Mr. Duhan's well-argued and constructed thesis on the subject leads one to conclude he is on terra firma when he alludes to the French position, which is to guarantee air time for its own music. Nothing except the lack of goodwill and ambition is stopping Ireland from pursuing a similar policy. It appears that more than two decades ago the then French Government demanded and secured approval at EU level to introduce legislation which permits a quota system of at least 40% of French music to be played on French radio on the simple grounds that its culture and language were threatened by the proliferation of English-based popular music then taking root across the airwaves with no geographical boundaries.

With regard to equality of treatment for its citizens, there is no reason Ireland could not avail of a similar legislative exemption if the Irish Government had the will to pursue a similar policy. It is well argued by Mr. Duhan that we are more vulnerable than any other EU country as we are very near England, and as many of our singers generally sing in English we are more exposed and susceptible to the cultural influence of England and the US than any of our EU partners. Irish musicians and artists have a huge task to try to maintain and protect their cultural identity, as Johnny Duhan so eloquently put it in a recent article in the Sunday Independent. He asserts the fact that they manage to survive this mammoth struggle with such a low level of support from radio is a mark of the strength of their music, literary heritage and abilities.

I support unequivocally Mr. Duhan's argument that there has been too much placid acceptance by the Government and authorities of the view that Ireland would not be allowed by the EU to legislate for a similar quota system as happened in France. Who advanced the rather spurious argument to back up this inaction, that the introduction of such legislation to pursue a quota system would give us an unfair advantage over our EU musical counterparts and so discriminate against them? It is nothing but a dose of bureaucratic twaddle; anything to portray ourselves as supplicants or poodles who must always be seen as good Europeans and always obedient. Johnny Duhan undermines this argument when he states our European musical counterparts have a clear advantage over the Irish by the fact they sing primarily in their own language, because radio audiences throughout Europe still have an appetite to hear a high proportion of music in their native tongue.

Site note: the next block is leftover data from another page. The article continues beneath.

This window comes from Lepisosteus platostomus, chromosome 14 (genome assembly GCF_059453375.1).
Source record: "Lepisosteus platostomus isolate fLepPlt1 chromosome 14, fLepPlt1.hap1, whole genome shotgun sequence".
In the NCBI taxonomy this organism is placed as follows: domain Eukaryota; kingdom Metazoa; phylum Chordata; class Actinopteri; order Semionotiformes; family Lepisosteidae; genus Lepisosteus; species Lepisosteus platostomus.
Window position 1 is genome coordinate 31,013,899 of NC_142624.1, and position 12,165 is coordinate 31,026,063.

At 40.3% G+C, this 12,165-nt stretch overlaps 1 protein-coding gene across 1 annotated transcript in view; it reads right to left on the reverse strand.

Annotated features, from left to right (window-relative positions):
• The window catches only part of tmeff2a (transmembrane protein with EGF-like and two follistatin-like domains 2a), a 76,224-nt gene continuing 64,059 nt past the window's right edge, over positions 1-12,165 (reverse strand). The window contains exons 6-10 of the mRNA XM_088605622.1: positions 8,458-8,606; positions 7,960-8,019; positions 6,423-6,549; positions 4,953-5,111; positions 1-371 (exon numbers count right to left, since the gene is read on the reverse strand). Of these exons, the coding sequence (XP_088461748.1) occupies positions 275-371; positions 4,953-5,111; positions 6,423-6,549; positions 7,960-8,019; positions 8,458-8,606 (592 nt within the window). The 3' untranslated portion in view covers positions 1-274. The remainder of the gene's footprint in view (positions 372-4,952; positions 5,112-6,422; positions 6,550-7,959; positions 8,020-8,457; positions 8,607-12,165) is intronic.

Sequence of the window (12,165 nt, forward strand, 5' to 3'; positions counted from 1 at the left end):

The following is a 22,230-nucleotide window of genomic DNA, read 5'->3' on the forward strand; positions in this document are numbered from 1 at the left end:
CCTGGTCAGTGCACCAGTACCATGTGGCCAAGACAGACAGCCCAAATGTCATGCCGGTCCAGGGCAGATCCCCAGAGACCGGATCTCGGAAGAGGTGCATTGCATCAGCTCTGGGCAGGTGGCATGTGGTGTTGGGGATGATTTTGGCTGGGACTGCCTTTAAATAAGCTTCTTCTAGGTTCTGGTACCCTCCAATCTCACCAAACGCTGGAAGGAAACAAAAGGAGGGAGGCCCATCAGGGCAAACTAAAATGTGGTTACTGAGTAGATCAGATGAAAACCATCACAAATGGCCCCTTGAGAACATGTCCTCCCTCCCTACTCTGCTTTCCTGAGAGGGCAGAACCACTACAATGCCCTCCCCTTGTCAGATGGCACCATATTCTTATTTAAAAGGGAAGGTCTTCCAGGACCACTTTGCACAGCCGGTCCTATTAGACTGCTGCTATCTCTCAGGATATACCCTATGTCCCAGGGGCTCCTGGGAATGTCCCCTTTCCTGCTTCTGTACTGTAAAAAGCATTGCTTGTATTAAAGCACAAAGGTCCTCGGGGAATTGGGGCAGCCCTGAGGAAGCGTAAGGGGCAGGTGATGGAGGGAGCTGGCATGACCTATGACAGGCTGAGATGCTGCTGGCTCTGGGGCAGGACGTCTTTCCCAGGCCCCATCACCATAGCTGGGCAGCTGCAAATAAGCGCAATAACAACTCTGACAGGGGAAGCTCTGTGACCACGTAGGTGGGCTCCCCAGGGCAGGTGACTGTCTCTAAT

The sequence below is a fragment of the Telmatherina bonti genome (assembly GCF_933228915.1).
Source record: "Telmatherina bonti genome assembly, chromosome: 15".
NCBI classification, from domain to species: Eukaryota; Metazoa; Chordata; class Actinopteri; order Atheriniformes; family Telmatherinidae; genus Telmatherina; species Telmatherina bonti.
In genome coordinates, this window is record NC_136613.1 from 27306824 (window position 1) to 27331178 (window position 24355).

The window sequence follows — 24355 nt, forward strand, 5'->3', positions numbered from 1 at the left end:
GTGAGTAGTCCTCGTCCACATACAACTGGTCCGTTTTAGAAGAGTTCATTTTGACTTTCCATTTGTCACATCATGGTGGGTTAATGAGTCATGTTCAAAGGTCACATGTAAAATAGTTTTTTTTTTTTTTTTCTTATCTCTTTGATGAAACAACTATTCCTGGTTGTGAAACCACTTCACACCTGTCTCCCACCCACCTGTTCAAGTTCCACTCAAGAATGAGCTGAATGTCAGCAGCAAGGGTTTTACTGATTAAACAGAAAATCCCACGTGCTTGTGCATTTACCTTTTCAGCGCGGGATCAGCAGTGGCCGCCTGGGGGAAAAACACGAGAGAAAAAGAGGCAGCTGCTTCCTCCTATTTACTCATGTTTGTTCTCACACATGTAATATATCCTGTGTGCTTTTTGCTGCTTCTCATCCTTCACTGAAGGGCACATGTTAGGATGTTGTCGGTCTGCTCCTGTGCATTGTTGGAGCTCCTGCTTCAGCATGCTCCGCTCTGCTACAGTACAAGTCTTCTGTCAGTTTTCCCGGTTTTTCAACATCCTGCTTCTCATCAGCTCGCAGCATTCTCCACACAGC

Radio is very important for musical acts. It can turn little-known acts into big acts and move them out of pub backrooms and into theatres. It can truly make or break an act. Sadly, in Ireland, it is breaking them in the wrong way, by breaking their backs because by and large it ignores them completely. Irish bands of all genres do not get fair airplay. Stations such as RTE and other commercial stations should have a quota for the amount of Irish music played and they should step up to the mark. We must remember it is Raidió Teilifís Éireann. France is the only country in Europe with a specific quota for national music. In Ireland, there are voluntary commitments under the Broadcasting Association of Ireland licence whereby the Broadcasting Commission of Ireland makes certain independent stations play a certain amount of music. However, what is defined as Irish in these situations can be alarming. One Direction features an Irish man, Niall Horan, of whom Mullingar is very proud and he is a great personal friend, so it can be construed as Irish. Rihanna recorded vocals for a hit in Dublin and she became Irish. A Kylie Minogue hit, played off the radio some years ago, was classified as Irish because parts of it were recorded at Windmill Lane Studios in Dublin. Crazy loopholes such as these means we need a broad quota of Irish music.

RTE is meant to be a public service broadcaster, but its main stations do little for public service when it comes to broadcasting Irish music and Irish artists. In the UK, BBC radio promotes emerging acts with gusto but in Ireland the chances are one will hear the same international hit time and time again. The best daytime radio on RTE is Ronan Collins on Radio 1 because he has a genuine love and appreciation of Irish music and plays all sorts of music. Only John Creedon later in the evening is the same. For the most part, RTE Radio 1 and RTE 2fm care little for Irish music. It is time our national broadcasters started to take this matter seriously and I ask the Minister to ensure this is taken on board.